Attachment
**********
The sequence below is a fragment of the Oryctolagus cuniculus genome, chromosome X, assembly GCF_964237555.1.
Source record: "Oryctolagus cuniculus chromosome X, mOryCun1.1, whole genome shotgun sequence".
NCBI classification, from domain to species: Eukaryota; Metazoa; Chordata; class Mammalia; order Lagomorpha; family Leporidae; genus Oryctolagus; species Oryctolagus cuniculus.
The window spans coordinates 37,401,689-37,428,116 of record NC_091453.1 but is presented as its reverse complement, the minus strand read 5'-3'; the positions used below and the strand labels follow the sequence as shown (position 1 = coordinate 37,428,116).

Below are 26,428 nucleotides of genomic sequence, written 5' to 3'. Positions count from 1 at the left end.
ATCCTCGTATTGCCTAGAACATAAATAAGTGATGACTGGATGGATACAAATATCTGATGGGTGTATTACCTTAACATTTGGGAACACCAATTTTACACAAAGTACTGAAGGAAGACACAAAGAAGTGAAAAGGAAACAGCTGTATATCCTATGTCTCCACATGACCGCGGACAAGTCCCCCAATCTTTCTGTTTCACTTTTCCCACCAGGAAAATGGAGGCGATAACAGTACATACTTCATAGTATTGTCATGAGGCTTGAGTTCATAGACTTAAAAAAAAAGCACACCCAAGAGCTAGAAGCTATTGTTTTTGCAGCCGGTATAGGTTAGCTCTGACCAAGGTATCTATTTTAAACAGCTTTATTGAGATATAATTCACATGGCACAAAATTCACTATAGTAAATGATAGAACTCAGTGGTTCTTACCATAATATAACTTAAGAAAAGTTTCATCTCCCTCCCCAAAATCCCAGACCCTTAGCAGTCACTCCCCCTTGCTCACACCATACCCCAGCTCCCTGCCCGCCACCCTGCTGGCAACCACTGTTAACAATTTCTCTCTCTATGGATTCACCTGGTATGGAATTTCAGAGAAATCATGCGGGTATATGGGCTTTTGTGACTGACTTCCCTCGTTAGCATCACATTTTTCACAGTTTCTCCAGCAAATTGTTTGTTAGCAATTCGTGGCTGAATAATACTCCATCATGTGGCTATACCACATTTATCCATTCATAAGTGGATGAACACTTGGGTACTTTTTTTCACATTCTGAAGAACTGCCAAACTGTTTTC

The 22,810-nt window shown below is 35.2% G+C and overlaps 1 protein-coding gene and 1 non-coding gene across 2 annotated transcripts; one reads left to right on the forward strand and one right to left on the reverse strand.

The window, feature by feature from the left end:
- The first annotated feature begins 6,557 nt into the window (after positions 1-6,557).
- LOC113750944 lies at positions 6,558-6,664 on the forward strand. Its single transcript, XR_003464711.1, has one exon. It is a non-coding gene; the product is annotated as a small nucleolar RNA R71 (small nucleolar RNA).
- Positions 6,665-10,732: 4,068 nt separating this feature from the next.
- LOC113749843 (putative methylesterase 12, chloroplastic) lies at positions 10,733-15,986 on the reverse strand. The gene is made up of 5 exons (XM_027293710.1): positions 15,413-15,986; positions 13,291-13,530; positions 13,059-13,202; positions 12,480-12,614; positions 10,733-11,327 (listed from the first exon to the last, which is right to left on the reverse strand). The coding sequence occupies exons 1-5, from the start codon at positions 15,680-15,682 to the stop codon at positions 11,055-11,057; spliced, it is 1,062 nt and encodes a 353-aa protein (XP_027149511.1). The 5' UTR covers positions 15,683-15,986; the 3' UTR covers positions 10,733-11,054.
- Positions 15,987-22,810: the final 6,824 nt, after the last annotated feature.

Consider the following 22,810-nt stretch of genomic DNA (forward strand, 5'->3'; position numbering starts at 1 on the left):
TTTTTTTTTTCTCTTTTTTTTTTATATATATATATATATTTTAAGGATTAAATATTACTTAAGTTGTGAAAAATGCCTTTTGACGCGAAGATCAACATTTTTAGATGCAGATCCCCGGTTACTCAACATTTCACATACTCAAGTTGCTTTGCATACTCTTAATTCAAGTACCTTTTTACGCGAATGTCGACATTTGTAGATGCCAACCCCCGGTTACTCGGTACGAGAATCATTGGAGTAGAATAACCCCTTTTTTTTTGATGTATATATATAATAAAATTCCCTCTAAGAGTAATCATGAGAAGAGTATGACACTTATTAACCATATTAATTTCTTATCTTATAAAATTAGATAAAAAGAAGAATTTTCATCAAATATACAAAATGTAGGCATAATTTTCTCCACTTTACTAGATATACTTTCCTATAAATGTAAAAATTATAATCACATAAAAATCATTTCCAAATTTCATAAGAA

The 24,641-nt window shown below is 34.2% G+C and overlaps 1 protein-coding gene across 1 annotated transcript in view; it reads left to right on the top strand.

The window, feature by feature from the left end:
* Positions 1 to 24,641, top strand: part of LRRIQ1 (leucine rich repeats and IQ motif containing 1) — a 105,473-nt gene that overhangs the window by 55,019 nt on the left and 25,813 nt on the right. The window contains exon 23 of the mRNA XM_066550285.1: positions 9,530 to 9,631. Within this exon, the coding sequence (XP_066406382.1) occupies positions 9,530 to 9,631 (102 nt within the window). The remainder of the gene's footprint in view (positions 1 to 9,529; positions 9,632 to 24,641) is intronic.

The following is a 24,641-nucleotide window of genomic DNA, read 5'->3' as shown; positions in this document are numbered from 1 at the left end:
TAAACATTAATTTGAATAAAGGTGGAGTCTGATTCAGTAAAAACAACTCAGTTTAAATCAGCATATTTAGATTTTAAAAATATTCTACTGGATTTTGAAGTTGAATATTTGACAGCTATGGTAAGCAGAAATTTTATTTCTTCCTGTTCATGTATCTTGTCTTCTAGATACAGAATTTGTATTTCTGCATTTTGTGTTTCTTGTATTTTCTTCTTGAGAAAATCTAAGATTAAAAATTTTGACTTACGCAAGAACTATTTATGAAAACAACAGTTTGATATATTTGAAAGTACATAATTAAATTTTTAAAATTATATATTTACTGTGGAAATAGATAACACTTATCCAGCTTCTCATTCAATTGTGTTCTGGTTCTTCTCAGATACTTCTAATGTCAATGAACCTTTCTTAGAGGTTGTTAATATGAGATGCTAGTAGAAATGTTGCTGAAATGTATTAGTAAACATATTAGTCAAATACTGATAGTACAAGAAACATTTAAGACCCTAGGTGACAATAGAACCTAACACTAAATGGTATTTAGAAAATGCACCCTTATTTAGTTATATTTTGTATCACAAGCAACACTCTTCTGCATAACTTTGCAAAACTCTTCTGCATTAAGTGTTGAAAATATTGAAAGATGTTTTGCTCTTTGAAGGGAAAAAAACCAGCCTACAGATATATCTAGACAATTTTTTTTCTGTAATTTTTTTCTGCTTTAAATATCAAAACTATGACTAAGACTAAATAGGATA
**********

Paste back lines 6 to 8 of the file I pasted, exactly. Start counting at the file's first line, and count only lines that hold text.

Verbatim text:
ATCCTCGTATTGCCTAGAACATAAATAAGTGATGACTGGATGGATACAAATATCTGATGGGTGTATTACCTTAACATTTGGGAACACCAATTTTACACAAAGTACTGAAGGAAGACACAAAGAAGTGAAAAGGAAACAGCTGTATATCCTATGTCTCCACATGACCGCGGACAAGTCCCCCAATCTTTCTGTTTCACTTTTCCCACCAGGAAAATGGAGGCGATAACAGTACATACTTCATAGTATTGTCATGAGGCTTGAGTTCATAGACTTAAAAAAAAAGCACACCCAAGAGCTAGAAGCTATTGTTTTTGCAGCCGGTATAGGTTAGCTCTGACCAAGGTATCTATTTTAAACAGCTTTATTGAGATATAATTCACATGGCACAAAATTCACTATAGTAAATGATAGAACTCAGTGGTTCTTACCATAATATAACTTAAGAAAAGTTTCATCTCCCTCCCCAAAATCCCAGACCCTTAGCAGTCACTCCCCCTTGCTCACACCATACCCCAGCTCCCTGCCCGCCACCCTGCTGGCAACCACTGTTAACAATTTCTCTCTCTATGGATTCACCTGGTATGGAATTTCAGAGAAATCATGCGGGTATATGGGCTTTTGTGACTGACTTCCCTCGTTAGCATCACATTTTTCACAGTTTCTCCAGCAAATTGTTTGTTAGCAATTCGTGGCTGAATAATACTCCATCATGTGGCTATACCACATTTATCCATTCATAAGTGGATGAACACTTGGGTACTTTTTTTCACATTCTGAAGAACTGCCAAACTGTTTTC

The 22,810-nt window shown below is 35.2% G+C and overlaps 1 protein-coding gene and 1 non-coding gene across 2 annotated transcripts; one reads left to right on the forward strand and one right to left on the reverse strand.

The window, feature by feature from the left end: